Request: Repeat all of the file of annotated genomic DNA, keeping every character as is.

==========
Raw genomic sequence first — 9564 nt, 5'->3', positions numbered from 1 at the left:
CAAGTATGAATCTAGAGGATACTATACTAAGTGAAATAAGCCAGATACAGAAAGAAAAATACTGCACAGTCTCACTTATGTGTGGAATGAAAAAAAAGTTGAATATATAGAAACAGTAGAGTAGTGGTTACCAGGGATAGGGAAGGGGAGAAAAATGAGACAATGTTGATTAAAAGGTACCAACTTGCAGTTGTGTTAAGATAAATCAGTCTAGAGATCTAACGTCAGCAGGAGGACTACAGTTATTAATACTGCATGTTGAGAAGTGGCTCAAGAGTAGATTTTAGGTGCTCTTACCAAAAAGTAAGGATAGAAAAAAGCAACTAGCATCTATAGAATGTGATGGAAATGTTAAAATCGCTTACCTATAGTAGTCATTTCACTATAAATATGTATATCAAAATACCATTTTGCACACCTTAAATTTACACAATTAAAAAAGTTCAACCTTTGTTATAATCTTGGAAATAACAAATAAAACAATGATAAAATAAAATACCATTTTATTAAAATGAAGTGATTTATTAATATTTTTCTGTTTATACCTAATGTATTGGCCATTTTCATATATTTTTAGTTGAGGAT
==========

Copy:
Raw genomic sequence first — 9564 nt, 5'->3', positions numbered from 1 at the left:
CAAGTATGAATCTAGAGGATACTATACTAAGTGAAATAAGCCAGATACAGAAAGAAAAATACTGCACAGTCTCACTTATGTGTGGAATGAAAAAAAAGTTGAATATATAGAAACAGTAGAGTAGTGGTTACCAGGGATAGGGAAGGGGAGAAAAATGAGACAATGTTGATTAAAAGGTACCAACTTGCAGTTGTGTTAAGATAAATCAGTCTAGAGATCTAACGTCAGCAGGAGGACTACAGTTATTAATACTGCATGTTGAGAAGTGGCTCAAGAGTAGATTTTAGGTGCTCTTACCAAAAAGTAAGGATAGAAAAAAGCAACTAGCATCTATAGAATGTGATGGAAATGTTAAAATCGCTTACCTATAGTAGTCATTTCACTATAAATATGTATATCAAAATACCATTTTGCACACCTTAAATTTACACAATTAAAAAAGTTCAACCTTTGTTATAATCTTGGAAATAACAAATAAAACAATGATAAAATAAAATACCATTTTATTAAAATGAAGTGATTTATTAATATTTTTCTGTTTATACCTAATGTATTGGCCATTTTCATATATTTTTAGTTGAGGAT